Molasses-roasted Pineapple with Dark Brown Sugar Cream
I had the privilege to grow up in a country (South Africa) that has a suitable climate to grow exotic fruits such as pineapples, mangoes, guavas, passion fruit, paw paws, avocados, bananas, and plenty more. My grandfather experimented with growing most of these exotics and if it did not work he would just pull it out and try something else. I loved his approach and have adopted a similar theory and technique in my cooking and gardening. The British Isles do not have the right climate to grow pineapples, so when they are in season and come from a Fairtrade supplier, then I’m more than happy to buy one.
This recipe is fun and with the availability of so many different varieties of Fairtrade sugars on offer, one cannot do anything other than have a good play with the exotics. For this recipe, I use muscovado, dark brown and molasses sugars, all made from cane sugar. These sugars give this recipe its all-important character. I’m also a chef who loves gadgets – in this recipe I’m using one of my favourites, a cream whipper.
Ingredients & Method
For the salted peanut brittle biscuits (makes about 26 biscuits)
- 200g plain flour
- ½ teaspoon bicarbonate of soda
- 450g dark muscovado sugar
- 100g salted roasted peanuts
- ½ vanilla pod, split in half lengthways and seeds scraped out
- 250g unsalted butter, softened
- 250g smooth peanut butter
- 1 large egg
For the dark brown sugar cream
- 3 leaves of gelatine
- 400ml milk
- 250g dark soft brown sugar
- 100ml double cream
For the molasses-roasted pineapple
- 120g molasses sugar
- 1 teaspoon ground ginger
- 500g fresh pineapple (prepared weight/flesh only), peeled, quartered lengthways and core removed
- 400g natural yogurt
- sumac, to decorate
Make the biscuit dough. Put the flour, bicarbonate of soda, muscovado sugar, peanuts and vanilla seeds into a food processor and process until you have coarse breadcrumbs. Add the butter, peanut butter and egg and process until the mixture forms a soft, sticky dough. Turn the dough on to a lightly floured work surface and push it all together, but do not knead.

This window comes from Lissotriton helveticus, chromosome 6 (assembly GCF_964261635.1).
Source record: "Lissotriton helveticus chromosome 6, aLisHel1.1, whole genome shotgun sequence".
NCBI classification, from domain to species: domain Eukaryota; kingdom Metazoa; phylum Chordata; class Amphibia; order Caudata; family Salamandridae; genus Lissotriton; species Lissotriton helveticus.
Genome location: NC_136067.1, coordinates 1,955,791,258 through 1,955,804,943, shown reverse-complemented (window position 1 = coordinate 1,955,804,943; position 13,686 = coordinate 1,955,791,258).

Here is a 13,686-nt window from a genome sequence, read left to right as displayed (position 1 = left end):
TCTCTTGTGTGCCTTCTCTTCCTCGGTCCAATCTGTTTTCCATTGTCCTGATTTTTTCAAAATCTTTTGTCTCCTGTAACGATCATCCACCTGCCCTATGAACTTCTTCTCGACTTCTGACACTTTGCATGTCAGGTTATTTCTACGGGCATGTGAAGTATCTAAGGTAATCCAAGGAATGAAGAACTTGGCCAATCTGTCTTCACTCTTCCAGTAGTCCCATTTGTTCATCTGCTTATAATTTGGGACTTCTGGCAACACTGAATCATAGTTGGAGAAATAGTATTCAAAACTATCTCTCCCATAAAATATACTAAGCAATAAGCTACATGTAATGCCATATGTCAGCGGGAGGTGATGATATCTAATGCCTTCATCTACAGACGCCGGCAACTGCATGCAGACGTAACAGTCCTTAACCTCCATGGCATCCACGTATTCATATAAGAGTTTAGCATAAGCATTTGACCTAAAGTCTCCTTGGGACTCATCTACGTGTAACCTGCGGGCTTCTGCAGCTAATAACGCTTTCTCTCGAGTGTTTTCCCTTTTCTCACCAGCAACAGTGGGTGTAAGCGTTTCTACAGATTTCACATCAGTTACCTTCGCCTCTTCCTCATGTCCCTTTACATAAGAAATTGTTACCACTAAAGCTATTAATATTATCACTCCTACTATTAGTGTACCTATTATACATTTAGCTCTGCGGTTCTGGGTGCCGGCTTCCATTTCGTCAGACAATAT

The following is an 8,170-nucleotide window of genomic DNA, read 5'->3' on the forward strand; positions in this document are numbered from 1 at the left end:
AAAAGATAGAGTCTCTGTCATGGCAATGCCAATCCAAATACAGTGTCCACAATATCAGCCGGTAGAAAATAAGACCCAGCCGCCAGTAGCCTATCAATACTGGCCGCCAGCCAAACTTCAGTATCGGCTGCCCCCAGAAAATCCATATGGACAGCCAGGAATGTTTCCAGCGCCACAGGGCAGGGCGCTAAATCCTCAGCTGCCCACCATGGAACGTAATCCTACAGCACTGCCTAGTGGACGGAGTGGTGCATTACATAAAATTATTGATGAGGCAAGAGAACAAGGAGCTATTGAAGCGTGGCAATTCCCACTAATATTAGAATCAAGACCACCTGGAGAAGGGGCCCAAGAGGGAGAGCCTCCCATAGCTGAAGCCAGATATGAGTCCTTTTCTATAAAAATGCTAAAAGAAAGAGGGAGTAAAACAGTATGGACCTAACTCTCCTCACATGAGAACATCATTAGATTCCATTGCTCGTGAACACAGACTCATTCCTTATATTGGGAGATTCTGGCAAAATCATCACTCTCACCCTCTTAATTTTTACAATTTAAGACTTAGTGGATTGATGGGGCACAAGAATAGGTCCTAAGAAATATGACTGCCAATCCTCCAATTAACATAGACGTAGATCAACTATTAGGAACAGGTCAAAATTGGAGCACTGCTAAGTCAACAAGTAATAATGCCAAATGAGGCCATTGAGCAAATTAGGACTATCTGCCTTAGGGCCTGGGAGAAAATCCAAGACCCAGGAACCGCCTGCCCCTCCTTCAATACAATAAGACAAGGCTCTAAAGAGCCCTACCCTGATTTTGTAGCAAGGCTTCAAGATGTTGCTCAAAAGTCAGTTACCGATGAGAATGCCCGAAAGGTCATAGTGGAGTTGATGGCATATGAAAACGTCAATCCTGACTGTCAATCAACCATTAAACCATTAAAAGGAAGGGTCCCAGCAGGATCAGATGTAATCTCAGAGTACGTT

Divide the dough in half and roll each portion into a sausage shape, about 5cm in diameter, then wrap each sausage tightly in cling film and refrigerate overnight. (It’s very important that the dough rests well, otherwise the biscuits will bake unevenly and will spread a lot during baking with the potential for burnt edges.)
When you are ready to bake the biscuits the next day, preheat the oven to 180°C/Gas Mark 4. Line 2 large baking trays with non-stick baking paper (or place a silpat on each baking tray).
Remove the cling film from the well-rested biscuit dough sausages and slice each one into thirteen 5mm-thick rounds (to make a total of 26 biscuits), then place the rounds on the prepared baking trays, leaving plenty of room between each one for them to spread (you will probably need to bake them in batches). Bake in the oven for about 12 minutes or until golden brown and crisp.
Remove from the oven and leave the biscuits to cool on the baking trays for 2 minutes, then carefully remove them to a wire rack and leave to cool completely. Repeat to bake the remaining biscuits. This recipe makes about 26 biscuits. If you wish to make the biscuits in advance, they will keep for up to 1 week in an airtight container, stored in a cool, dry cupboard.
Meanwhile, make the dark brown sugar cream. Soak the gelatine in cold water until it has softened. Gently heat the milk, soft brown sugar and cream together in a small saucepan until the sugar has dissolved, then increase the heat, bring to the boil and boil for 1 minute. Remove from the heat. Squeeze the gelatine gently to remove the excess water, then add the gelatine to the hot milk mixture and stir until dissolved. Pass the mixture through a fine sieve, then pour it into a cream whipper. Secure the lid, charge with 2 gas pellets, shake vigorously, then refrigerate for 4 hours so that the mixture thickens.
While the cream is chilling, make the molasses-roasted pineapple. Preheat the oven to 200°C/Gas Mark 6.
Sprinkle the molasses sugar and ginger evenly over the prepared pineapple quarters and then use your hands to rub the sugar into the pineapple. Transfer the prepared pineapple to a baking tray lined with non-stick baking paper and roast it in the oven for 25 minutes. Glaze the pineapple twice during roasting by spooning the melted sugar back over the fruit.
Remove from the oven and let the pineapple cool for 5 minutes, then shred it using 2 forks. Transfer the shredded pineapple to a sieve and leave it to drain and cool completely, then transfer to a covered container and refrigerate for 4 hours before use. Shake the cream whipper vigorously and squirt the foam into a glass to check if it is ready (if the mixture has set solidly, then hold the cream whipper under warm running water to loosen the mixture inside, then shake and use as directed).
To serve, spoon the roasted pineapple into the bottom of 6 serving glasses, then divide the yogurt between the glasses.
Shake the cream whipper vigorously and squirt the dark brown sugar cream on top. Crush 2 peanut brittle biscuits, then sprinkle the crumbs on top of the desserts. Decorate each with a sprinkling of sumac, then serve the desserts, serving 4 biscuits with each glass.
For this recipe, I use a cream whipper and they are inexpensive enough for the home cook to have some fun with. With a cream whipper, nitrous oxide gas is released into a sealed metal container – this blows gas into a liquid that contains a high fat content (which helps the liquid to set and keep its foamy, mousse-like texture). As the gas expands in the liquid, this also intensifies the flavour, so when you eat the cream, you will experience an interesting texture as well as a more intense flavour. Cream whippers are available from good cook shops or online.